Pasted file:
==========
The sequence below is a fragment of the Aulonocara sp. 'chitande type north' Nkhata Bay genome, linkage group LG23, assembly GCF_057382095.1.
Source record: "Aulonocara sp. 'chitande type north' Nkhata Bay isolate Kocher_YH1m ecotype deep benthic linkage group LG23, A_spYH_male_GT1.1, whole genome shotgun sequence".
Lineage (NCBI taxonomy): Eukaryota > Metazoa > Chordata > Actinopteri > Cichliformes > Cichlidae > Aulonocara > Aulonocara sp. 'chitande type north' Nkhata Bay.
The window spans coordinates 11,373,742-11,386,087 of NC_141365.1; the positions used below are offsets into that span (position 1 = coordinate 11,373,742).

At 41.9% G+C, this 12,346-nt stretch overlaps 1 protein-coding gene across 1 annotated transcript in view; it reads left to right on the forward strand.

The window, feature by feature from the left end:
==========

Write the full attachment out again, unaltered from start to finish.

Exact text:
The sequence below is a fragment of the Aulonocara sp. 'chitande type north' Nkhata Bay genome, linkage group LG23, assembly GCF_057382095.1.
Source record: "Aulonocara sp. 'chitande type north' Nkhata Bay isolate Kocher_YH1m ecotype deep benthic linkage group LG23, A_spYH_male_GT1.1, whole genome shotgun sequence".
Lineage (NCBI taxonomy): Eukaryota > Metazoa > Chordata > Actinopteri > Cichliformes > Cichlidae > Aulonocara > Aulonocara sp. 'chitande type north' Nkhata Bay.
The window spans coordinates 11,373,742-11,386,087 of NC_141365.1; the positions used below are offsets into that span (position 1 = coordinate 11,373,742).

At 41.9% G+C, this 12,346-nt stretch overlaps 1 protein-coding gene across 1 annotated transcript in view; it reads left to right on the forward strand.

The window, feature by feature from the left end: